"I'm so honored that you've all chosen me over the president," Saru Jayaraman joked to several dozen people assembled at Queen Bee's Art & Cultural Center in North Park. She was there to give a talk on her book, Behind the Kitchen Door, on January 28, during the same Tuesday-evening time slot as Obama’s state of the union address.
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The lecture began with a brief video introducing the book's premise: despite advancements in the way diners have come to know their food and demand superior products, most consumers either don't understand or don't acknowledge the low pay and low quality of life most of the workers in the restaurant industry face.
Jayaraman, who describes herself as a "card carrying foodie" who grew up in Mira Mesa before moving to Los Angeles in high school, has spent the past 13 years advocating for food service workers and is the co-founder of the Restaurant Opportunities Center, a collective of workers, consumers, and employers working "to improve wages and working conditions for the nation’s restaurant workforce."
According to Jayaraman, the restaurant industry is the second-largest in the nation and is the fastest-growing sector of the economy — one in 12 workers in the U.S. are currently employed in food service.
A September 2013 Center on Policy Initiatives report claimed that food and hotel work is the seventh-largest segment of the San Diego job market, with just over 55,000 year-round, full-time employees. It's also the lowest-paying industry, with the average full-time worker earning $26,040 per year, well above the federal poverty line of $11,161 but below the $27,733 the group states is the bare minimum for an average single adult in San Diego to live alone.
"The lowest-paying jobs, below farm work, really those at the bottom of the heap year after year, are the ones for those we're paying to touch and cook our food," observes Jayaraman. "How is it that you've got the largest and fastest growing industry in America proliferating the absolute lowest-paying jobs?"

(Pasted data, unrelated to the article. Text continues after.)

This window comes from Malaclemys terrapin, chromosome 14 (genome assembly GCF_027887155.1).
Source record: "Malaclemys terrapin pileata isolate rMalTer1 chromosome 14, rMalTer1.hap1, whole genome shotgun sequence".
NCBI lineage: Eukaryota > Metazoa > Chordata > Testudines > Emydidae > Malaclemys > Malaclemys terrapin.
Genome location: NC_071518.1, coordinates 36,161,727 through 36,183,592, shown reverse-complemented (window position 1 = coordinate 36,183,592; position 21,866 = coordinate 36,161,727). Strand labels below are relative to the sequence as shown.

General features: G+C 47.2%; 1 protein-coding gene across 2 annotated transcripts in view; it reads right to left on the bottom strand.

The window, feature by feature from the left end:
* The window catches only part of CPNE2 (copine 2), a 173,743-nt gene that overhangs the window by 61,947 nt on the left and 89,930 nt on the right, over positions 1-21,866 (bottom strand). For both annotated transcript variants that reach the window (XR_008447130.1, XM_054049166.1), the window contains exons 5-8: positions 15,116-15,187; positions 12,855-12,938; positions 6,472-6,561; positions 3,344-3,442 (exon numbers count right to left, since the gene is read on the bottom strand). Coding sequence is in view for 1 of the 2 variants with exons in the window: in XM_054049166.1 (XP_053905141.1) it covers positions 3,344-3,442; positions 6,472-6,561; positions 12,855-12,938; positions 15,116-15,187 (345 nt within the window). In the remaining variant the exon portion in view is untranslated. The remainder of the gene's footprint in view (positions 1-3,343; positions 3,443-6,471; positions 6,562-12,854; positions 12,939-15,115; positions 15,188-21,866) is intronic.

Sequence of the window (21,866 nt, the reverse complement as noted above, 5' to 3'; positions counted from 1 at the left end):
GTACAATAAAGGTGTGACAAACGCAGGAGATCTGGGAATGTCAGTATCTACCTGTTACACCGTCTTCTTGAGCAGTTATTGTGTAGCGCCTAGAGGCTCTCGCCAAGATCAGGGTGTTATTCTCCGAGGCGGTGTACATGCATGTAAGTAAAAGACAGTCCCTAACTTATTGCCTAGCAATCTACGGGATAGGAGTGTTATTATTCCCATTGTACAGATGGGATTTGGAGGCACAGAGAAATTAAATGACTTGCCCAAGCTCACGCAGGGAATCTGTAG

Seventy percent of tip-earning workers, Jayaraman said, are women. While those women make up only 7 percent of the female workforce, they account for 37 percent of all sexual harassment claims filed annually.
"So many women in our surveys report they've been sent home because they're not 'sexy' enough, they're not showing enough cleavage, they're not showing enough skin," Jayaraman said.
Also addressed was the lack of a mandate that employers provide mandatory sick days. Local state assemblywoman Lorena Gonzalez recently introduced Assembly Bill 1522, which would require employers to award one hour of sick pay for every 30 hours worked, with employees being able to bank a maximum of three sick days. While the bill has weaker provisions than others introduced in recent years that have died in committee, Center on Policy Initiatives executive director Clare Crawford told the crowd that neither she nor Gonzalez held high hopes for the legislation gaining serious consideration in the next session.
Jayaraman said she's faced frequent confrontation from industry leaders who describe their entire workforce as "young people who are moving onto something better."
"I find it hilarious that you've got a whole industry that says 'anything else out there is better than our industry,'" she says. "And they want to be the only industry in America that doesn't actually have to pay their own workers' wages. They want their customers to pay their employees' wages."
Also present for a discussion panel was Neli Whatley, a restaurant server at the La Jolla Marriott who related her struggles in becoming one of the few Latinas in her industry as well as her disappointment at continuing to earn minimum wage after 14 years on the job.
"I love my work. It's so important to me to provide quality service to my customers," Whatley said, “but it's so hard, faced with rising rent and the cost of food to keep making do with no raise."
Christine Perez, owner of the Madeline Café in South Park, also sat on the panel, representing an example of a responsible restaurateur. Despite paying her employees a higher rate, Perez says that lower turnover and the ability to coax a higher level of performance from her staff has allowed her business to remain profitable.
"I feel like I ask them for 110 percent, and so I have to be able to give back to them," says Perez.
Jayaraman's group has partnered with actor Danny Glover to develop The Welcome Table, a consumer site still in its infancy that aims to list restaurants that have positive employment practices, as well as those with a high level of complaints.